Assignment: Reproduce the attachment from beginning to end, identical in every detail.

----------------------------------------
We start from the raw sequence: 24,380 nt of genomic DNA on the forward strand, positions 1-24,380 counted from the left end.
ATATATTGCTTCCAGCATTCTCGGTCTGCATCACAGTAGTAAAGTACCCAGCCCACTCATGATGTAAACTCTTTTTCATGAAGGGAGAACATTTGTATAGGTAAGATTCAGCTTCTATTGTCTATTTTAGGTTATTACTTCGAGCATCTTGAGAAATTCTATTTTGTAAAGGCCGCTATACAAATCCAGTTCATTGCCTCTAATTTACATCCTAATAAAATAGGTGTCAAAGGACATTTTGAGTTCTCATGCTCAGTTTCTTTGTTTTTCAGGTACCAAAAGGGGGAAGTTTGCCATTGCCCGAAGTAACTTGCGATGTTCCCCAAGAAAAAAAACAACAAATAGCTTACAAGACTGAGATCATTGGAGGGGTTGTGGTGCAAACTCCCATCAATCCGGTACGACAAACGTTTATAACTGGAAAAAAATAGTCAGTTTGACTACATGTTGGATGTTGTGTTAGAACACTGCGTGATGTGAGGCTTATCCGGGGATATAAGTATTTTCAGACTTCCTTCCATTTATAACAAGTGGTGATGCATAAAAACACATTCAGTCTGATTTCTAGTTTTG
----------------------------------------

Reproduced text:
We start from the raw sequence: 24,380 nt of genomic DNA on the forward strand, positions 1-24,380 counted from the left end.
ATATATTGCTTCCAGCATTCTCGGTCTGCATCACAGTAGTAAAGTACCCAGCCCACTCATGATGTAAACTCTTTTTCATGAAGGGAGAACATTTGTATAGGTAAGATTCAGCTTCTATTGTCTATTTTAGGTTATTACTTCGAGCATCTTGAGAAATTCTATTTTGTAAAGGCCGCTATACAAATCCAGTTCATTGCCTCTAATTTACATCCTAATAAAATAGGTGTCAAAGGACATTTTGAGTTCTCATGCTCAGTTTCTTTGTTTTTCAGGTACCAAAAGGGGGAAGTTTGCCATTGCCCGAAGTAACTTGCGATGTTCCCCAAGAAAAAAAACAACAAATAGCTTACAAGACTGAGATCATTGGAGGGGTTGTGGTGCAAACTCCCATCAATCCGGTACGACAAACGTTTATAACTGGAAAAAAATAGTCAGTTTGACTACATGTTGGATGTTGTGTTAGAACACTGCGTGATGTGAGGCTTATCCGGGGATATAAGTATTTTCAGACTTCCTTCCATTTATAACAAGTGGTGATGCATAAAAACACATTCAGTCTGATTTCTAGTTTTG